The Rolling Stones – Live At The Tokyo Dome (Nanker Records 004/005)
Live At The Tokyo Dome (Nanker Records 004/005)
Tokyo Dome, Tokyo, Japan – February 26th, 1990
Disc 1 (61:22): Start Me Up, Bitch, Sad Sad Sad, Harlem Shuffle, Tumbling Dice, Miss You, Ruby Tuesday, Almost Hear You Sigh, Rock And A Hard Place, Mixed Emotions, Honky Tonk Women, Midnight Rambler
Disc 2 (69:50): You Can’t Always Get What You Want, Can’t Be Seen, Happy, Paint It Black, 2000 Light Years From Home, Sympathy For the Devil, Gimme Shelter, It’s Only Rock And Roll, Brown Sugar, Satisfaction, Jumping Jack Flash
The Rolling Stones played ten shows in Tokyo on their first ever trip to Japan in February 1990. The penultimate gig on February 26th was the focus of special attention by the band because it was videotaped and broadcast on Japanese television on April 29th, 1990 “Steel Wheels Japan Tour” special. The entire show except “2000 Light Years From Home” and “Sympathy For The Devil” were broadcast. “Sympathy For The Devil” is included on Flashpoint.
The soundboard recording has been pressed before on Rolling Stones 1990 (COC2261/2262), Rolling Stones 1990 (66622/3), The Steel Wheels Performance (Star Records STAR), Cold Steel Blue (Sister Morphine Records MORPH 16) and Steel Wheels Tokyo 1990 (VGP-080) gold CD limited edition. But it has released officially by the Rolling Stones Archive and has been pressed onto silver disc by Nanker Records. Like the other titles from the Archives, the concert is well known and has been out before on unofficial releases.
But the posted tape in the archives is superior. Like the others in the series, it’s been professionally remastered and sounds wonderful. Idol Mind were the first to press the tape onto silver followed by this title on Nanker Records. The latter claims to be a different master than the former, but it’s hard to tell the difference between the two.
The opening “Continental Drift” is omitted and there is an obvious cut after “Tumbling Dice.” Whatever the case, this is an exceptional sounding document.
When the band returned to live performance after a six week break, they retained a set list similar to the other dates except “Undercover Of The Night,” “Play With Fire” and “Dead Horses” were both unfortunately dropped. Also, Keith Richards settled upon the Steel Wheels tune “Can’t Be Seen” as his first vocal number instead of the revolving door of titles he would sing.
The tape starts at the very end of “Continental Drift.” Audible is a firecracker explosion followed by the opening notes of “Start Me Up.”
Jagger speaks to the audience in Japanese, a move which the audience appreciates but sounds very forced. (He gives a strange mafia don intonation which sounds very strange). What’s also very noticeable is the loud presence of Chuck Leavell on piano and keyboards and the backing vocals provided by Bernard Fowler, Lisa Fischer and Cindy Mizelle.
The first forty minutes are dominated some of the newer songs including “Sad Sad Sad” and “Harlem Shuffle,” the only song from Dirty Work played.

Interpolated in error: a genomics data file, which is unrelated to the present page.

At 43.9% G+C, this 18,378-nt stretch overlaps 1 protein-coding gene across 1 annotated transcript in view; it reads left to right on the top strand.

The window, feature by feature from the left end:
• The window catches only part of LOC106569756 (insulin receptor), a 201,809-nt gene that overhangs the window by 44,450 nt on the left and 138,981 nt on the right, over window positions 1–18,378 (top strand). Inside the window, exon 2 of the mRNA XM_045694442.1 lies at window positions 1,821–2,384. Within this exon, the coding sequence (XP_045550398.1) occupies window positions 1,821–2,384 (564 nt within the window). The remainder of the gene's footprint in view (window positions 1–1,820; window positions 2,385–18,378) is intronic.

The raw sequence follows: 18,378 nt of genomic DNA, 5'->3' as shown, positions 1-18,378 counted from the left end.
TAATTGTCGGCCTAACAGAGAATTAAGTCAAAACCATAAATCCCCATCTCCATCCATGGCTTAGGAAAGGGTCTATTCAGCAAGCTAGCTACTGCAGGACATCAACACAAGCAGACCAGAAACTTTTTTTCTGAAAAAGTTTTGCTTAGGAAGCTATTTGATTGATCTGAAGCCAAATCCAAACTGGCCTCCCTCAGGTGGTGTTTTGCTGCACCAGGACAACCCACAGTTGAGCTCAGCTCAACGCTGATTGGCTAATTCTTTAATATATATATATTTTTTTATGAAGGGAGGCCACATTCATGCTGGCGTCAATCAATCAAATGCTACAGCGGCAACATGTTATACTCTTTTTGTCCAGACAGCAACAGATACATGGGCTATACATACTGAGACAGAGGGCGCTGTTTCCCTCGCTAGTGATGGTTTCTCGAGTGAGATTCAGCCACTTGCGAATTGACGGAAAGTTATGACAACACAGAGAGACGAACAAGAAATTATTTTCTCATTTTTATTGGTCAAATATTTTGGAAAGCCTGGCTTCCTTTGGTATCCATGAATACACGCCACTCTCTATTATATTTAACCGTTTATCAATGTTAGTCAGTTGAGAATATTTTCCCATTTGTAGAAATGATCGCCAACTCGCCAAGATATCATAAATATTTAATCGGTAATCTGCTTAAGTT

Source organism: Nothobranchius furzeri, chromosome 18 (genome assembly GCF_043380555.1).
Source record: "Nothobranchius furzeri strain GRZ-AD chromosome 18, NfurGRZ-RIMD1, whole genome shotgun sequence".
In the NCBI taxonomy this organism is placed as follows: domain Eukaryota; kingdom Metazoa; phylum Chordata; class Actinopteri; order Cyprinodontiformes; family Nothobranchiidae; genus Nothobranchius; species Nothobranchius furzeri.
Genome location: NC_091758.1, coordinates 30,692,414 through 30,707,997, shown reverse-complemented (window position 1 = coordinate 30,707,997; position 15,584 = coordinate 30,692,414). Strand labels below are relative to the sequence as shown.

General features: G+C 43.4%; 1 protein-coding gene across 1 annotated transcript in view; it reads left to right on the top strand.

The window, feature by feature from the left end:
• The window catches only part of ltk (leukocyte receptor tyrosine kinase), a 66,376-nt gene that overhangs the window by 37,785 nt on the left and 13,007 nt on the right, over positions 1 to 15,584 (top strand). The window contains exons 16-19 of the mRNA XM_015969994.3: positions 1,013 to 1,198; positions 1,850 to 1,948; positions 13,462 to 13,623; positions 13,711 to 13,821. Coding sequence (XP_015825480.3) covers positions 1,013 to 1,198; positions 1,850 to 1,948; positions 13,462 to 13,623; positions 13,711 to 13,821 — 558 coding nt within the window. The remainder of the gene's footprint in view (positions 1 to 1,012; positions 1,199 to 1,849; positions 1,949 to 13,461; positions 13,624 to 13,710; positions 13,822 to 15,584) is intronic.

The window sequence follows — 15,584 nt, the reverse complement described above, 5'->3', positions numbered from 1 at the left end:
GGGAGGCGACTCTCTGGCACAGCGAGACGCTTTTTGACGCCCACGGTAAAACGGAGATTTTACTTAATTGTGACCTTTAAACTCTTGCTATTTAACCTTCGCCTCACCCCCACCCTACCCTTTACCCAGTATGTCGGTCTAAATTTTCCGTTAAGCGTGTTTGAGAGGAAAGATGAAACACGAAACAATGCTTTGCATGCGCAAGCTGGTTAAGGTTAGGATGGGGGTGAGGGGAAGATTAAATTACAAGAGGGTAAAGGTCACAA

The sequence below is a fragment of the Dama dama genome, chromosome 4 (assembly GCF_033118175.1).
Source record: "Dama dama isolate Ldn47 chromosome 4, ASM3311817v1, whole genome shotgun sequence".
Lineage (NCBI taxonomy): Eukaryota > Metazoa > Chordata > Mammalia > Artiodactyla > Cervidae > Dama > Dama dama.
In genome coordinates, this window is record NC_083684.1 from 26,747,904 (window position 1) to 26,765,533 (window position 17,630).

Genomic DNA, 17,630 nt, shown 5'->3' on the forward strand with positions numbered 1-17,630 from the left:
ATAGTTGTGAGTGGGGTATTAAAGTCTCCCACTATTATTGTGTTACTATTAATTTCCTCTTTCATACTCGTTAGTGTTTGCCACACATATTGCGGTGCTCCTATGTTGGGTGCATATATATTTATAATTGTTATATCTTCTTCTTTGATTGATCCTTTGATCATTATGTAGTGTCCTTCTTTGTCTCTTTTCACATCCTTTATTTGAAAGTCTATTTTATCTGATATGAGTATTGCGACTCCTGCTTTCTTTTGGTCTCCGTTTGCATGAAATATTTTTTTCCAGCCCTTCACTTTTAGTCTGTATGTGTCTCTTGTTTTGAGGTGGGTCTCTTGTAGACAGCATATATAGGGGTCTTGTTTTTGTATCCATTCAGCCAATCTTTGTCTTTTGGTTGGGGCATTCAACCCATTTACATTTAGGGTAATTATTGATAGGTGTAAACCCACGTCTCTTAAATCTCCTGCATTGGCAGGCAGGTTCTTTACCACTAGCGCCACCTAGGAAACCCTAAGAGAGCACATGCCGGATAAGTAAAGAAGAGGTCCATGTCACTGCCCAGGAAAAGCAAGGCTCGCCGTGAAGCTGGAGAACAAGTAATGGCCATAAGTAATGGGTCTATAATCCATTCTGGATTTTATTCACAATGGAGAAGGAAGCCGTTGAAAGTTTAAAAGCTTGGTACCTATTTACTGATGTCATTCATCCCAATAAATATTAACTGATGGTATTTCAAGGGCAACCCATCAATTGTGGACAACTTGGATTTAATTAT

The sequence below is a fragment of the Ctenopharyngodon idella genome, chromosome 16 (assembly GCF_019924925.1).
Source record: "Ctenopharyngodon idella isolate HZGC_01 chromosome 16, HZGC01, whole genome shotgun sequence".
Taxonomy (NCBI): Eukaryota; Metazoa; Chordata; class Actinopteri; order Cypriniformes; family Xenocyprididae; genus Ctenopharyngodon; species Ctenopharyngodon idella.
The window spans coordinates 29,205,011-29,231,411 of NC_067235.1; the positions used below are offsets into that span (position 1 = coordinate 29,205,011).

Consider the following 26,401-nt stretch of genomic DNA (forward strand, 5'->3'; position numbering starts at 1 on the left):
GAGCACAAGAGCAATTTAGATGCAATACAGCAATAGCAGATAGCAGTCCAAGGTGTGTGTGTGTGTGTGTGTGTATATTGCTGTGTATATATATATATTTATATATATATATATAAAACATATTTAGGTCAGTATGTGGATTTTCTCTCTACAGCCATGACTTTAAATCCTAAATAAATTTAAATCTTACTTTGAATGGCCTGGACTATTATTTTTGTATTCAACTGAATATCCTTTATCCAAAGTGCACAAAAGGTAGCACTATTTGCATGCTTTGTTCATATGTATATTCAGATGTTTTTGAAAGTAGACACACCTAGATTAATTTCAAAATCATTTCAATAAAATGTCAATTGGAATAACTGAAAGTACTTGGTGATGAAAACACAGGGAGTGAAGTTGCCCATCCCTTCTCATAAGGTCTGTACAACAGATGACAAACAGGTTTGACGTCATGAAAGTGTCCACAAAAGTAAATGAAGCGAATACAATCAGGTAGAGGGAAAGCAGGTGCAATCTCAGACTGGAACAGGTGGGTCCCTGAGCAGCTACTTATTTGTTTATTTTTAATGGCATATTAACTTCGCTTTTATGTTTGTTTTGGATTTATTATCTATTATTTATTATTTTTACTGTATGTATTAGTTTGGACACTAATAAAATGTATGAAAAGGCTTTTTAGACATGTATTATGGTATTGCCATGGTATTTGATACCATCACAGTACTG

“Miss You” sounds massive in this recording. Jagger messes up the lyrics a bit, but the band play hot. The middle section features more of Leavell’s keyboards than Jagger’s harmonica. The rhythm section play it as a cross between metal and disco.
After “Ruby Tuesday” they play three more new songs in succession. “Almost Hear You Cry,” “Rock And A Hard Place” with an enthusiastic blasts by the Uptown Horns, and the single “Mixed Emotions.” The new songs are good but sound extremely pop-oriented and a bit out of place compared to the classic tunes.
The following two Let It Bleed songs, “Midnight Rambler” and “You Can’t Always Get What You Want,” are a nice contrast. The former retains some of the spook of older performances even though Leavell’s keyboards join the guitars and Jagger’s harmonica in the fray. And during the latter the backing vocalists form a nice choir and offer an arrangement close to the studio recording.
Richards has his two songs set, “Can’t Be Seen” from Steel Wheels and “Happy.” They follow with an older set of songs from their mid-sixties “psychedelic” period. “Paint It Black” set a nihilistic tone alleviated by the silliness of “2000 Light Years From Home” which segues directly into “Sympathy For The Devil.” During the jam in the middle Jagger hints at “Hey Jude” much like he did in the 1969 Baltimore show (but doesn’t commit to it).
The finale includes some of their anthems. “It’s Only Rock And Roll” sounds almost like self parody but “Brown Sugar,” “(I Can’t Get No) Satisfaction” and “Jumping Jack Flash” form an effective evening to a very good show.
Nanker Records offer Live At The Tokyo Dome in a single pocket cardboard sleeve with the artistic design pulled directly off of the Rolling Stones Archive website. It’s really a shame the band are only offering these shows as downloads instead of a silver compact disc release because it excludes those of us who do not like to collect downloads. This is a very good way to obtain a concrete, silver disc edition of an important release.If you liked this review, buy me a cup of joe. (Suggested: $3 a shot or $7.5 for a double)The Rolling Stones - Live At The Tokyo Dome (Nanker Records 004/005),